Background programs – When programs begin to run automatically every time the computer starts up, they are called background programs. They take up a lot of resources causing the computer to slow. An example of a background program would be an aggressive anti-virus scanner that is constantly running in the background. You can use your Task Manager to determine what programs are running and to then disable them.

Overheating – It may be that your computer is overheating. When a computer gets too hot it will decrease its performance and slow down its speed. Most computers should not be in a room where the temperature exceeds 26 °C (80 °F). You can check for overheating by seeing if the computer's fan(s) is running. If it is not working then the fan may need to be replaced. If it is working, it may be that it is still getting too hot because of its environment, for example, it is too close to a heat source and/or there is no proper ventilation. In this case the computer will need to be moved to a well-ventilated area.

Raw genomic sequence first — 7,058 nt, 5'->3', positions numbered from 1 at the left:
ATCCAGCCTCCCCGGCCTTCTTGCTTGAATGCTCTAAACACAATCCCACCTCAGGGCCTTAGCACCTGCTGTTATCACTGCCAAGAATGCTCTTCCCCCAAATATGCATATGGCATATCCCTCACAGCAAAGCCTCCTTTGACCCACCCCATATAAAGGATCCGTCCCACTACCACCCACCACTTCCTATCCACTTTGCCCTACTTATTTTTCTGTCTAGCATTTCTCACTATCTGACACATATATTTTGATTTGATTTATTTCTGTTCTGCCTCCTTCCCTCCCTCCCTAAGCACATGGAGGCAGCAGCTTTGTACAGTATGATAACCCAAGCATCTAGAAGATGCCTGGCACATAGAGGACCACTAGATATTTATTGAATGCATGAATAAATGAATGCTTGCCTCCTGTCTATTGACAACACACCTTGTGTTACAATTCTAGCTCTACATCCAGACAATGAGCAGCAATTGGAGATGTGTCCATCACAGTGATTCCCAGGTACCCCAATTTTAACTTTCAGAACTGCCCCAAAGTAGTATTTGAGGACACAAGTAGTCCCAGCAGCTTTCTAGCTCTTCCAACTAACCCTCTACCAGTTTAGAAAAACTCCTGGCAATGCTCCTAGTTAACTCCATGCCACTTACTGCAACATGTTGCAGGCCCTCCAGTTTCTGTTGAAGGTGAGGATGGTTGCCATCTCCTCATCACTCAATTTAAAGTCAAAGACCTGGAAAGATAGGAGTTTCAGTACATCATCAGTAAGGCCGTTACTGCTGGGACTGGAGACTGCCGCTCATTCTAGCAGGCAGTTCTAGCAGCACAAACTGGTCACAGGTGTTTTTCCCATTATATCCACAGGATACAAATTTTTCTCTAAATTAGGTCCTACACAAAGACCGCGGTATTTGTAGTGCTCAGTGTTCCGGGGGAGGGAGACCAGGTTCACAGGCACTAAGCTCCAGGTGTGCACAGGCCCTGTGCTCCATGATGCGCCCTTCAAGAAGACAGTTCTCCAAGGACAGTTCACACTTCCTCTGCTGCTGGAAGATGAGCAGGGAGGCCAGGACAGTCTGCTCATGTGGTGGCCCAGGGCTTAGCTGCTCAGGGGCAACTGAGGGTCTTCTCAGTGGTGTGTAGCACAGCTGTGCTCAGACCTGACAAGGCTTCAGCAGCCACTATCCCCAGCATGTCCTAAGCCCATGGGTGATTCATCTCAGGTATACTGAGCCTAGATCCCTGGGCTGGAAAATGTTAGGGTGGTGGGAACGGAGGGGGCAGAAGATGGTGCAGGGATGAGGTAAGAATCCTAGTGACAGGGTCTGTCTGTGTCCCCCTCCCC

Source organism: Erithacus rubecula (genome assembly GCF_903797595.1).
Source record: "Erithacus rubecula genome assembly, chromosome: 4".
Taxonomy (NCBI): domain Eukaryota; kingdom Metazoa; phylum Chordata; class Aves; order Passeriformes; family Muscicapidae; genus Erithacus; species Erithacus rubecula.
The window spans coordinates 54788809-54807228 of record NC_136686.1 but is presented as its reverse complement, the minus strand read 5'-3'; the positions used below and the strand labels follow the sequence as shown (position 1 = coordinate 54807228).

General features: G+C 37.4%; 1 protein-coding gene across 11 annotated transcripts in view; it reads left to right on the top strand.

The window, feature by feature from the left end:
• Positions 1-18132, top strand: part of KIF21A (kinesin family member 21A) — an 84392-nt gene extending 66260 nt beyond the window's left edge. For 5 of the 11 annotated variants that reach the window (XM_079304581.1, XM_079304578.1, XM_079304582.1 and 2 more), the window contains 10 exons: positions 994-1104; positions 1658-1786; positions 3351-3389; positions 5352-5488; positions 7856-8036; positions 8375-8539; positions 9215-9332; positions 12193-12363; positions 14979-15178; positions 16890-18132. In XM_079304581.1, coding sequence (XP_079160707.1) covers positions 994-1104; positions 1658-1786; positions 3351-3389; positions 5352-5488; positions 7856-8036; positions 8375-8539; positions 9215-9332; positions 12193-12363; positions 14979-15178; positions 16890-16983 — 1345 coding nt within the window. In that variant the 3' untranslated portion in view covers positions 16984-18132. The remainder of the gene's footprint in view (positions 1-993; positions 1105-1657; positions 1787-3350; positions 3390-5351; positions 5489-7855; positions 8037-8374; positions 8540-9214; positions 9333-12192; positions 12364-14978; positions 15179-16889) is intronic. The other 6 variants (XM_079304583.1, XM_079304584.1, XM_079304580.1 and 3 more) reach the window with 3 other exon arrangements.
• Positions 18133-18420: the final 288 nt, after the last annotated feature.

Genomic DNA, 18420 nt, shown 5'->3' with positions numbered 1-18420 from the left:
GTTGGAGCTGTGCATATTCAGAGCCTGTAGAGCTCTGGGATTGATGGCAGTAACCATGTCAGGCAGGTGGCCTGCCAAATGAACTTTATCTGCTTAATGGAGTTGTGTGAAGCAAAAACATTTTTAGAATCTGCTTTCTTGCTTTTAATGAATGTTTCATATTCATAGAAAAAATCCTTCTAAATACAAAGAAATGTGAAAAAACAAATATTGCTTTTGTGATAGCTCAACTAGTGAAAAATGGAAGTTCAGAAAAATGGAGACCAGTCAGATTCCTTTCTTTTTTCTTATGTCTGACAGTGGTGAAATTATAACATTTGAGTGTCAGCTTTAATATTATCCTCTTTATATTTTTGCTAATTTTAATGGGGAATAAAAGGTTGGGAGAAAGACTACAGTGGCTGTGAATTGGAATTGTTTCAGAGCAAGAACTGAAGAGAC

Conflicts in Hardware – To verify that there are no hardware issues you will need to check the Device Manager. If Windows is your operating system you can quickly access this by pressing the "Windows" key and "Pause" key at the same time.

Suggestion – If none of the suggestions have resolved the issue of a slow computer, try a clean install (this means, re-format and reinstall the OS and only the necessary programs). This is of course a last resort, and the task can seem daunting. But, more often than not, it can greatly increase performance.

Interested in learning more? Why not take an online Intro to PC Troubleshooting and Repair course?


GB – This stands for a gigabyte which is a unit of measurement used in storing digital information. It is the multiple of a byte.

Hard disk drive – HDD or Hard Disk Drive is the main place where data is stored on the computer. You will find the operating system, data files, software and more all in the hard disk drive.